by Fiona Faye
I felt uncomfortable when writing about other people after my last research stay in Benin. In qualitative research, you have so much material and then you need to decide what to take in, what to leave out. The picture is always incomplete because you only have a certain number of pages. How can you make comprehensible to the readers all you saw and experienced and everything people explained to you so patiently? Even worse, you have the power to choose and thereby to substantially shape what the readers will think about the persons or groups of people you are writing about. It’s this kind of power, which is probably impossible to avoid (is it?) when writing about somebody else, which makes me feel uncomfortable in my skin, especially as a white researcher in Benin.
Reversing expert roles
With the baggage of colonial history and its legacies, it doesn’t get easier at all to encounter each other on eye-level. Even though we mostly transcended the colonial discourse of civilized vs. uncivilized nowadays (unfortunately, exceptions seem to prove the rule), the development discourse has taken over. This means, that regardless of ‘development’ practitioner or researcher, too often as a completely unqualified white volunteer, ‘we’ white folks either actively take or are assigned to the role of the “expert” when moving our bodies to the global South. Within this discourse we are supposed to define the problems of the global South and then to solve them (obviously, without tackling global power inequalities). There is hardly any space for questioning the location, production and representation of knowledge – in fact: of knowledges (and of the problems).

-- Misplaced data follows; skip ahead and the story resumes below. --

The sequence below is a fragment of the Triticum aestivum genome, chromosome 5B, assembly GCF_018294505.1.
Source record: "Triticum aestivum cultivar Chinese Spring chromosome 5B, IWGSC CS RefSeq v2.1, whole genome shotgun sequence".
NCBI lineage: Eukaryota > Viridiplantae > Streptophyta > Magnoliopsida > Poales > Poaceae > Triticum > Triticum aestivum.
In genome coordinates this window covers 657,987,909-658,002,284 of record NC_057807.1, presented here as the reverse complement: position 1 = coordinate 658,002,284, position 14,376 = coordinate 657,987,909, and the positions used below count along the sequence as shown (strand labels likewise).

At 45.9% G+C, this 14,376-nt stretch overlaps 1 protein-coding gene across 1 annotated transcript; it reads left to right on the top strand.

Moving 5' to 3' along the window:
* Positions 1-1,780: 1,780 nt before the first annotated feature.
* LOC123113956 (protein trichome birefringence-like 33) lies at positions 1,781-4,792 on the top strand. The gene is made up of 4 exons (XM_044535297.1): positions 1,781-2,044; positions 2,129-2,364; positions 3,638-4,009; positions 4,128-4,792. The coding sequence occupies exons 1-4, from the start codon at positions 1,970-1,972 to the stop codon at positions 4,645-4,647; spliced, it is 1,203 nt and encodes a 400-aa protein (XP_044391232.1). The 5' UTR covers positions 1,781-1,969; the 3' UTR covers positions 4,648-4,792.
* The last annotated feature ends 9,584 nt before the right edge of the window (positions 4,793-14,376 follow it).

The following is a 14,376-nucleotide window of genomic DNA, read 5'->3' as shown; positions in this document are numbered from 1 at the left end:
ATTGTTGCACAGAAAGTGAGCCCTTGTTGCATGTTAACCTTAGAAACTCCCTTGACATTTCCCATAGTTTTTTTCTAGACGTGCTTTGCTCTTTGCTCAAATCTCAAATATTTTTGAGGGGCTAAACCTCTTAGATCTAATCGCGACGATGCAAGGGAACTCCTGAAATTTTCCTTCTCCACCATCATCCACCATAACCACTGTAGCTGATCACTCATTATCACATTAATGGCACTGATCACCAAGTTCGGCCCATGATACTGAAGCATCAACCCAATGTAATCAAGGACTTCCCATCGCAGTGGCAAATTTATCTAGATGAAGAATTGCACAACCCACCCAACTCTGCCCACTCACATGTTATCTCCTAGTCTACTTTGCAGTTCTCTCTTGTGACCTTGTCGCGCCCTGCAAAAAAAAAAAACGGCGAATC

In my research, I intended to do it the other way round. Rather than coming as the expert, I wanted to learn from visions, inspirations and solutions in the global South, more precisely in the ideas and practices of a good life of Rastas in Benin. I hoped that these could also help ‘us’ with problems in the global North and additionally, that learning from the global South could help us in overcoming racist attitudes over here.
I have learned a lot during my research, my first larger scale qualitative research of nearly three months of interviews and participant observation. Purposely, I had not read much about Rastafari before, which made it easier for me to perceive my interview partners as the experts they are and learn directly from them. I certainly personally got inspiration from their attitudes and lifestyles.